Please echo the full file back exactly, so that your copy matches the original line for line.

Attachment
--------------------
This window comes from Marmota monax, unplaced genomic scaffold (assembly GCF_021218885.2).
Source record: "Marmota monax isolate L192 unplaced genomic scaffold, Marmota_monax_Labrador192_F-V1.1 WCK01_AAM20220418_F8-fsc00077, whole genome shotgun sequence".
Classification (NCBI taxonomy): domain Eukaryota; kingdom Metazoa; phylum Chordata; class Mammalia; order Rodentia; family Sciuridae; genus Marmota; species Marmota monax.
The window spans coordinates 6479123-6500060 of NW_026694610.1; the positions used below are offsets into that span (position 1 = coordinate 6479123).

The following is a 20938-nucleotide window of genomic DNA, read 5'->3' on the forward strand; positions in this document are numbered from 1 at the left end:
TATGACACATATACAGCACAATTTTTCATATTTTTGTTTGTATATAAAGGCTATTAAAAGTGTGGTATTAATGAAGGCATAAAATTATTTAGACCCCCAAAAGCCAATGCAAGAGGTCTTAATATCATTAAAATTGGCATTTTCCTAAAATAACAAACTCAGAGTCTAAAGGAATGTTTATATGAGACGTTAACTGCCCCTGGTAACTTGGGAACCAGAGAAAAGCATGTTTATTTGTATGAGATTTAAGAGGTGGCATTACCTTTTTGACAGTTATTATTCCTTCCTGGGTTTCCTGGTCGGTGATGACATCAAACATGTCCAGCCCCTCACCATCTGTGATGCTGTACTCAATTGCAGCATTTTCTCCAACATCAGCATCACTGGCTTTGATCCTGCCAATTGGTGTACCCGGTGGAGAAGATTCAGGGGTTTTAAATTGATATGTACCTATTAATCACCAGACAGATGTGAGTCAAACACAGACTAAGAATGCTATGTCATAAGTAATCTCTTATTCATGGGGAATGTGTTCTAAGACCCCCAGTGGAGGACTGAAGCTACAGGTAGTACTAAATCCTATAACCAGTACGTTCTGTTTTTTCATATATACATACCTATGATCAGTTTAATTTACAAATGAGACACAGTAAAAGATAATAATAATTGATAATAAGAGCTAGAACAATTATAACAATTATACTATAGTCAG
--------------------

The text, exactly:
This window comes from Marmota monax, unplaced genomic scaffold (assembly GCF_021218885.2).
Source record: "Marmota monax isolate L192 unplaced genomic scaffold, Marmota_monax_Labrador192_F-V1.1 WCK01_AAM20220418_F8-fsc00077, whole genome shotgun sequence".
Classification (NCBI taxonomy): domain Eukaryota; kingdom Metazoa; phylum Chordata; class Mammalia; order Rodentia; family Sciuridae; genus Marmota; species Marmota monax.
The window spans coordinates 6479123-6500060 of NW_026694610.1; the positions used below are offsets into that span (position 1 = coordinate 6479123).

The following is a 20938-nucleotide window of genomic DNA, read 5'->3' on the forward strand; positions in this document are numbered from 1 at the left end:
TATGACACATATACAGCACAATTTTTCATATTTTTGTTTGTATATAAAGGCTATTAAAAGTGTGGTATTAATGAAGGCATAAAATTATTTAGACCCCCAAAAGCCAATGCAAGAGGTCTTAATATCATTAAAATTGGCATTTTCCTAAAATAACAAACTCAGAGTCTAAAGGAATGTTTATATGAGACGTTAACTGCCCCTGGTAACTTGGGAACCAGAGAAAAGCATGTTTATTTGTATGAGATTTAAGAGGTGGCATTACCTTTTTGACAGTTATTATTCCTTCCTGGGTTTCCTGGTCGGTGATGACATCAAACATGTCCAGCCCCTCACCATCTGTGATGCTGTACTCAATTGCAGCATTTTCTCCAACATCAGCATCACTGGCTTTGATCCTGCCAATTGGTGTACCCGGTGGAGAAGATTCAGGGGTTTTAAATTGATATGTACCTATTAATCACCAGACAGATGTGAGTCAAACACAGACTAAGAATGCTATGTCATAAGTAATCTCTTATTCATGGGGAATGTGTTCTAAGACCCCCAGTGGAGGACTGAAGCTACAGGTAGTACTAAATCCTATAACCAGTACGTTCTGTTTTTTCATATATACATACCTATGATCAGTTTAATTTACAAATGAGACACAGTAAAAGATAATAATAATTGATAATAAGAGCTAGAACAATTATAACAATTATACTATAGTCAG